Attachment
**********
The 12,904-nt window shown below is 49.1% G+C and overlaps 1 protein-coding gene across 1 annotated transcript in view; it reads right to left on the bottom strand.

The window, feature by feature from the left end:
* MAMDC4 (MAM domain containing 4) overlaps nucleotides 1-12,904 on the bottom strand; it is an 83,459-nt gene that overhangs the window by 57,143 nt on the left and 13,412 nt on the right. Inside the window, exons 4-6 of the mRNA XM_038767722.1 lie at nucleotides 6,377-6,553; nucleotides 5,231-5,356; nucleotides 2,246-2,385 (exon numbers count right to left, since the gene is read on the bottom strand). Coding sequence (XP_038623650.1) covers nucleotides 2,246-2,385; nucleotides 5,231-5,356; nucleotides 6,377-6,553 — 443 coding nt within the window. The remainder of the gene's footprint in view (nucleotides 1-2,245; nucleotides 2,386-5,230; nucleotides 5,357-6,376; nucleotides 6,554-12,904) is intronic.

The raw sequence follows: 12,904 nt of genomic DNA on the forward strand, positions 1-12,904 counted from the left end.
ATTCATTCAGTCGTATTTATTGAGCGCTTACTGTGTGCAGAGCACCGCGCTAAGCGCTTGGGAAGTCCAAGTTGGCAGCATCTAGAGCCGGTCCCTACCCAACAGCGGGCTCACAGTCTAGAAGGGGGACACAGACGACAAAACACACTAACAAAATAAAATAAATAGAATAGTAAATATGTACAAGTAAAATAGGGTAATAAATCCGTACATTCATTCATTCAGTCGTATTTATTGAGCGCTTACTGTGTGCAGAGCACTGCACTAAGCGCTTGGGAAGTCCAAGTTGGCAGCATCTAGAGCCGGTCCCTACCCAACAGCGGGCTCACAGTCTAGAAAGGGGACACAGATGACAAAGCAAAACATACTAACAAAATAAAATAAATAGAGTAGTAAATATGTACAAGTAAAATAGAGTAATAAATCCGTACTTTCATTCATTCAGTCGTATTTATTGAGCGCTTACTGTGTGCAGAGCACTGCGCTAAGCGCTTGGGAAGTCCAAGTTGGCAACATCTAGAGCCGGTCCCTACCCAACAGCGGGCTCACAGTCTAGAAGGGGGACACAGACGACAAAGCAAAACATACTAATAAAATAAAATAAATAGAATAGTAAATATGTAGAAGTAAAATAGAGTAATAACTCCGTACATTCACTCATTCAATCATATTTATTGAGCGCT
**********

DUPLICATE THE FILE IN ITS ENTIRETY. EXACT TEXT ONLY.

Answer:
The 12,904-nt window shown below is 49.1% G+C and overlaps 1 protein-coding gene across 1 annotated transcript in view; it reads right to left on the bottom strand.

The window, feature by feature from the left end:
* MAMDC4 (MAM domain containing 4) overlaps nucleotides 1-12,904 on the bottom strand; it is an 83,459-nt gene that overhangs the window by 57,143 nt on the left and 13,412 nt on the right. Inside the window, exons 4-6 of the mRNA XM_038767722.1 lie at nucleotides 6,377-6,553; nucleotides 5,231-5,356; nucleotides 2,246-2,385 (exon numbers count right to left, since the gene is read on the bottom strand). Coding sequence (XP_038623650.1) covers nucleotides 2,246-2,385; nucleotides 5,231-5,356; nucleotides 6,377-6,553 — 443 coding nt within the window. The remainder of the gene's footprint in view (nucleotides 1-2,245; nucleotides 2,386-5,230; nucleotides 5,357-6,376; nucleotides 6,554-12,904) is intronic.

The raw sequence follows: 12,904 nt of genomic DNA on the forward strand, positions 1-12,904 counted from the left end.
ATTCATTCAGTCGTATTTATTGAGCGCTTACTGTGTGCAGAGCACCGCGCTAAGCGCTTGGGAAGTCCAAGTTGGCAGCATCTAGAGCCGGTCCCTACCCAACAGCGGGCTCACAGTCTAGAAGGGGGACACAGACGACAAAACACACTAACAAAATAAAATAAATAGAATAGTAAATATGTACAAGTAAAATAGGGTAATAAATCCGTACATTCATTCATTCAGTCGTATTTATTGAGCGCTTACTGTGTGCAGAGCACTGCACTAAGCGCTTGGGAAGTCCAAGTTGGCAGCATCTAGAGCCGGTCCCTACCCAACAGCGGGCTCACAGTCTAGAAAGGGGACACAGATGACAAAGCAAAACATACTAACAAAATAAAATAAATAGAGTAGTAAATATGTACAAGTAAAATAGAGTAATAAATCCGTACTTTCATTCATTCAGTCGTATTTATTGAGCGCTTACTGTGTGCAGAGCACTGCGCTAAGCGCTTGGGAAGTCCAAGTTGGCAACATCTAGAGCCGGTCCCTACCCAACAGCGGGCTCACAGTCTAGAAGGGGGACACAGACGACAAAGCAAAACATACTAATAAAATAAAATAAATAGAATAGTAAATATGTAGAAGTAAAATAGAGTAATAACTCCGTACATTCACTCATTCAATCATATTTATTGAGCGCT